|"Night Owls" 72" x 92.75" Oil on Canvas
The setting for this work is a boudoir scene
from Jean-Honore Fragonard’s drawing, Les
Jets d’eau, c.1765-70, wherein nozzles have
emerged from the floor spraying water,
awaking sleeping nude female figures. Lowe
exaggerates the imagery in this mildly erotic
drawing by replacing the nozzles with
phalluses, and adds figures from his own
|imagination. The fleshed-out children in Victorian dress are referenced from
Antoine Watteau’s painting Country Amusements, c.1720. Lowe’s imagined ghostly
apparitions, or owl bottomed ladies, amusingly illustrate the common colloquial
term night owls.
-There many a bird of broadest pinion built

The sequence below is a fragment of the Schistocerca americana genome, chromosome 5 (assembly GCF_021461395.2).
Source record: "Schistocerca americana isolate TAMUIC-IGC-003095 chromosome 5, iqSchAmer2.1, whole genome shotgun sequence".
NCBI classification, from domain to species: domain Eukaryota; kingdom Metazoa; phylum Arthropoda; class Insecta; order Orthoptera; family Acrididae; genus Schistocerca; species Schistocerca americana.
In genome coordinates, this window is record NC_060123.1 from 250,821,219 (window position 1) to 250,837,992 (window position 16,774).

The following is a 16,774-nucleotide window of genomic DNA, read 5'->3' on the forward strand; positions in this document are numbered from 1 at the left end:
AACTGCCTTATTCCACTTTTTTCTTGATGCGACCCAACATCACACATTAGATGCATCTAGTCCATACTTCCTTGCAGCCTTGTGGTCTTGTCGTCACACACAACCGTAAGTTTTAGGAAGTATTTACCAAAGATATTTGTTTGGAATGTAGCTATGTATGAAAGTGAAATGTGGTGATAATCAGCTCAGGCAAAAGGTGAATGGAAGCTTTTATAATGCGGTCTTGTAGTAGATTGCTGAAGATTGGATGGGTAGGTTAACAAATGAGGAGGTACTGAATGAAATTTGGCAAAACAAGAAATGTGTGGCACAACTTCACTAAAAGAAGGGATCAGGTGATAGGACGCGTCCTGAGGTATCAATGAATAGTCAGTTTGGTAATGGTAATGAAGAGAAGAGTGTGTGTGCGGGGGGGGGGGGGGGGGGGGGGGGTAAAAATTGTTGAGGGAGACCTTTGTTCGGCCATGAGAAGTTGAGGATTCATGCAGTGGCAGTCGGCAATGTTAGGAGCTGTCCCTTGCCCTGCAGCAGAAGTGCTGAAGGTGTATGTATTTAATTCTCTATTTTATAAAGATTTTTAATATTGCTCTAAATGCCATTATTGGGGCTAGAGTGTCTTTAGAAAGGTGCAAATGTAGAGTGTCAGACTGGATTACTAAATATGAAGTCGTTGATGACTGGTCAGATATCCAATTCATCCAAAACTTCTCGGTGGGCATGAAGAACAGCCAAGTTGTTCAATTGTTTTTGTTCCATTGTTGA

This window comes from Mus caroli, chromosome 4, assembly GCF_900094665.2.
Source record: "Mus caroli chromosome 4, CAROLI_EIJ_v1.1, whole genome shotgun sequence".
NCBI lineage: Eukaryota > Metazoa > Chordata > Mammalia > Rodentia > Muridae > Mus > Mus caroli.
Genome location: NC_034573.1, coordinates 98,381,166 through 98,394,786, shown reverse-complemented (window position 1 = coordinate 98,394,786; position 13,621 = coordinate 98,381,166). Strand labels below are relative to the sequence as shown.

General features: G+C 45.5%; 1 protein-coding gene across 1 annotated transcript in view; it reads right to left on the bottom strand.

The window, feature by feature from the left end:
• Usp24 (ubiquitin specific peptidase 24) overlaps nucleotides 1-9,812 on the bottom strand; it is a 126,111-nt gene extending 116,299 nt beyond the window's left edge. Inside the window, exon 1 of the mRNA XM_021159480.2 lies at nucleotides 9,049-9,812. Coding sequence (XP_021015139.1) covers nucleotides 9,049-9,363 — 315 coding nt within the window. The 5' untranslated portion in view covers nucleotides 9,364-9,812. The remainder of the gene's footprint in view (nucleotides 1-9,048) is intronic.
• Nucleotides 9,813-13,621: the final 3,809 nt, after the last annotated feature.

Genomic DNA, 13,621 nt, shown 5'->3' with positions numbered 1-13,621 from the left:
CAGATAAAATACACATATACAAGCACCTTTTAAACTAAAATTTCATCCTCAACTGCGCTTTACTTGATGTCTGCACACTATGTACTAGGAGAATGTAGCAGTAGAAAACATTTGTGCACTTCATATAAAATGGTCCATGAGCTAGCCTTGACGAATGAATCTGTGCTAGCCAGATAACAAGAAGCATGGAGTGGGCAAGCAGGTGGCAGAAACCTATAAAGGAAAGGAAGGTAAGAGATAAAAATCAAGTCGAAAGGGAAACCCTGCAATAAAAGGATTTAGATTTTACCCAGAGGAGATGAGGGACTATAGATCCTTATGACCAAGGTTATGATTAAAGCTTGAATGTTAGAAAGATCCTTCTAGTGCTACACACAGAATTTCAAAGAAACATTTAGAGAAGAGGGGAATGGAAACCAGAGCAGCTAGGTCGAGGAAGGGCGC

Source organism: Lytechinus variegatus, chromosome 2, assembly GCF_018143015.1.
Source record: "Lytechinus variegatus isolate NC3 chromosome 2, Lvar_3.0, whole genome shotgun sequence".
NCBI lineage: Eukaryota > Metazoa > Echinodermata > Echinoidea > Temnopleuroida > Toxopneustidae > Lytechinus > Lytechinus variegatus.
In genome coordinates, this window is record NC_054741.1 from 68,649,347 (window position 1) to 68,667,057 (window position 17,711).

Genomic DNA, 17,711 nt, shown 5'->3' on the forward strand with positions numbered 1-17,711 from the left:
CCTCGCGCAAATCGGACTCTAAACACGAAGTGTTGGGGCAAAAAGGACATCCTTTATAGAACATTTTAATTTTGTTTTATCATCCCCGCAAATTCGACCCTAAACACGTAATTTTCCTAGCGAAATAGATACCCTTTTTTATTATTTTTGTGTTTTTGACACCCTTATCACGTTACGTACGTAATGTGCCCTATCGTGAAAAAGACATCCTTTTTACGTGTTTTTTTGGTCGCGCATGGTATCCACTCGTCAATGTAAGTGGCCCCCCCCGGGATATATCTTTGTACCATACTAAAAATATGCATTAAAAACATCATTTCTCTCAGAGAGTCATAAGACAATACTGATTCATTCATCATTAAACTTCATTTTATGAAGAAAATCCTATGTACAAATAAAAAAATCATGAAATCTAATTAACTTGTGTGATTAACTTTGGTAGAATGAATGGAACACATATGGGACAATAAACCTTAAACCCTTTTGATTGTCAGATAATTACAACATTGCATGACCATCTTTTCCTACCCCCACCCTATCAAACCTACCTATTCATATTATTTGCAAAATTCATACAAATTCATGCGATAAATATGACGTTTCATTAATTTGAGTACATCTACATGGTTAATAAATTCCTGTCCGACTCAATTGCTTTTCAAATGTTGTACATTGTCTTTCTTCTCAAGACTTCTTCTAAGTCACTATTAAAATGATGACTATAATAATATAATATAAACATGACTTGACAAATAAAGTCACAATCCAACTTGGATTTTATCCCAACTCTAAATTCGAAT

Secure her nest, the owl, the kite, and daw
Long-tongued, frequenter of the sandy shores.
A garden-vine luxuriant on all sides
Mantled the spacious cavern, cluster-hung
Profuse; four fountains of serenest lymph
Their sinuous course pursuing side by side,
Stray’d all around, and ev’ry where appear’d. . .
. . . heav’n’s messenger, admiring stood
That sight, and having all survey’d, at length
Enter’d the grotto; nor the lovely nymph
Him knew not soon as seen, for not unknown
Each to the other the Immortals are,
How far soever sep’rate their abodes.
The Odyssey of Homer (Book V. p.110)
Translated by Henry Fuseli